Everything We Know About Prince Harry's Latest Legal Battle

After Prince Harry and Meghan Markle announced they were stepping back from their senior royal roles in January 2020, they lost their right to state-funded protection, according to The Guardian. The Duke and Duchess of Sussex relocated to Canada briefly and later permanently to the U.S., where Harry and Meghan pay for their own private security team. But Harry believes his U.S. detail lacks the necessary intel and operative capacity to effectively protect him, Meghan, and their two children on British soil. He argued this in January when applying for judicial review of the U.K. government's decision to prohibit him from receiving police protection, even though he apparently offered to foot the bill, Daily Mail reported.

Harry argued he continues to face risks, despite his changed status within the family. "Prince Harry inherited a security risk at birth, for life ... While his role within the Institution has changed, his profile as a member of the royal family has not. Nor has the threat to him and his family," his spokesperson said in a January 15 statement shared by journalist Omid Scobie on Twitter.

Without proper security, Harry feels unsafe taking his family to the U.K, an issue that has prevented him from introducing his youngest child, Lilibet, to his family. "The goal for Prince Harry has been simple — to ensure the safety of himself and his family while in the U.K. so his children can know his home country." But the U.K. government hit back with contradicting assertions.

The government denied that Harry offered to pay for his security

Prince Harry's legal challenge of the U.K. government's decision regarding his right to security kicked off February 18 — and lawyers representing the Home Office department denied that Harry offered to cover the costs prior to seeking judicial review, according to Daily Mail. But Harry's proposition is "irrelevant," they argued, as it bears no significance on how the Executive Committee for the Protection of Royalty and Public Figures (Ravec) decides who does and doesn't need security, adding police personnel are not for "personal protective security."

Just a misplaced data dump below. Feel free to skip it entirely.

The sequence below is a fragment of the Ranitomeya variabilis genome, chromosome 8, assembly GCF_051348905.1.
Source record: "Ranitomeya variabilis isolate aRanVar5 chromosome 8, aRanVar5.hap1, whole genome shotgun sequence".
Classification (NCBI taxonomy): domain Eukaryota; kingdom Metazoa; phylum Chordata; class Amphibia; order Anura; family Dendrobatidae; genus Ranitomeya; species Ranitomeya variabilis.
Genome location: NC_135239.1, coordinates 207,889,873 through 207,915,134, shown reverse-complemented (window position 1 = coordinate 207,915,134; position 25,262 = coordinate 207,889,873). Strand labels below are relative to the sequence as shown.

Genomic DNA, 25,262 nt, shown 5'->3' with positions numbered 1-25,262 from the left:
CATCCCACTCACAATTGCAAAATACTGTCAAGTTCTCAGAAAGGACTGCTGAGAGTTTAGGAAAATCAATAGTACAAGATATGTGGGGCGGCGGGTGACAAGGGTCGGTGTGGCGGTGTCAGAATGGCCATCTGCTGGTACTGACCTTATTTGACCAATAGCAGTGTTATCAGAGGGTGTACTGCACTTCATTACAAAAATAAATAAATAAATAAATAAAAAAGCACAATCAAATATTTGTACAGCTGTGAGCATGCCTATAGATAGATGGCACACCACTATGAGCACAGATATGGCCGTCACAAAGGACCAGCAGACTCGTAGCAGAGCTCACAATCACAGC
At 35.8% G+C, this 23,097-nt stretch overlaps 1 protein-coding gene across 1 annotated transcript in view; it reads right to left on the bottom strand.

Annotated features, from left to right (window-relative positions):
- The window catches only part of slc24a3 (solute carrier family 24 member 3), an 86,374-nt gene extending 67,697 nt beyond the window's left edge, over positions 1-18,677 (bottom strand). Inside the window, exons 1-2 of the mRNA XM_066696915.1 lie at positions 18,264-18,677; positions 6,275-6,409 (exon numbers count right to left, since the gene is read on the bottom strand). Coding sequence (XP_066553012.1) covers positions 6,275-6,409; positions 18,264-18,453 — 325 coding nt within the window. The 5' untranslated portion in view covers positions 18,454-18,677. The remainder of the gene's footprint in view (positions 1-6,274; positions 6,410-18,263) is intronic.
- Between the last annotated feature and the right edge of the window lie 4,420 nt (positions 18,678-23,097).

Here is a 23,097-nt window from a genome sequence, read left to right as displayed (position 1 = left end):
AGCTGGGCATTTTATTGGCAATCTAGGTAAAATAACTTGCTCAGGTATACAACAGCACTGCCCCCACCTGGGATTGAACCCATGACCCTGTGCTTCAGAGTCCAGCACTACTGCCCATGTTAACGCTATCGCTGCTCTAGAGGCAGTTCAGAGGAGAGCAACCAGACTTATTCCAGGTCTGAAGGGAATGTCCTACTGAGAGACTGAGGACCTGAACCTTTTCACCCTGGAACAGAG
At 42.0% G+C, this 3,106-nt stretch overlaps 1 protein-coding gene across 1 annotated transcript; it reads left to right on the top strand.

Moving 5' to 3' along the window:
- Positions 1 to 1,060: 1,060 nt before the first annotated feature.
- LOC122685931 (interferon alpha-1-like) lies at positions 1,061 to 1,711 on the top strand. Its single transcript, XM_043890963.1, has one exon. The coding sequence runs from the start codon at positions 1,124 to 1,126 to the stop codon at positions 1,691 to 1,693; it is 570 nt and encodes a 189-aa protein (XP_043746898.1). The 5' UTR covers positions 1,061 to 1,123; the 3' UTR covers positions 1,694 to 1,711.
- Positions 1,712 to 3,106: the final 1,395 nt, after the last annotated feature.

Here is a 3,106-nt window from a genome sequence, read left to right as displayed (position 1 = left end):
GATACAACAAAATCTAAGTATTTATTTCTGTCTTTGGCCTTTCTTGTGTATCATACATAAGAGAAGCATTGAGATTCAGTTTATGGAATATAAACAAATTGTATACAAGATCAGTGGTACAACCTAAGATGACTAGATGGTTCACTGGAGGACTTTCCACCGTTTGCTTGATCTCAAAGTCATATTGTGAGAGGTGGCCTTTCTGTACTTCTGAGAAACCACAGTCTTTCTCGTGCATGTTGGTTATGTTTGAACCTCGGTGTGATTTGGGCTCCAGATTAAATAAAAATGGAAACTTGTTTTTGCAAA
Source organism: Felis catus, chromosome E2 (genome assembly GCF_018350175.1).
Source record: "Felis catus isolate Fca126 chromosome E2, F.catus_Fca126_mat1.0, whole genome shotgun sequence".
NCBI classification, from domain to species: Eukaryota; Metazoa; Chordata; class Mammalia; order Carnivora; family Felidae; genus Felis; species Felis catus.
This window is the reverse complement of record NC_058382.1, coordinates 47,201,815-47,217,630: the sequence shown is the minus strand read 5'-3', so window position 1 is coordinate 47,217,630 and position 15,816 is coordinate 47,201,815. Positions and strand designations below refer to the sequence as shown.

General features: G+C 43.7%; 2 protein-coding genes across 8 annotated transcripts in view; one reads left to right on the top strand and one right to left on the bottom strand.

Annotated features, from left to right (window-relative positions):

Harry decided to take the government to court after he visited the U.K. for the unveiling of a statue honoring his late mother, Princess Diana, according to The Guardian. The arrangements put in place during his visit to London failed to prevent a horde of photographers from chasing his car, his lawyer Shaheed Fatima QC argued. "This claim is about the fact that the claimant does not feel safe when he is in the U.K. given the security arrangements that were applied to him in June 2021 and will continue to be applied to him if he returns," Fatima said in court, The Guardian reported. 

Alex Bomberg, a security expert, told Newsweek Harry has a good case, as his U.S. team wouldn't be able to protect him abroad. "He needs that level of protection here. He's still a prince of the United Kingdom. He's not a private citizen," he said.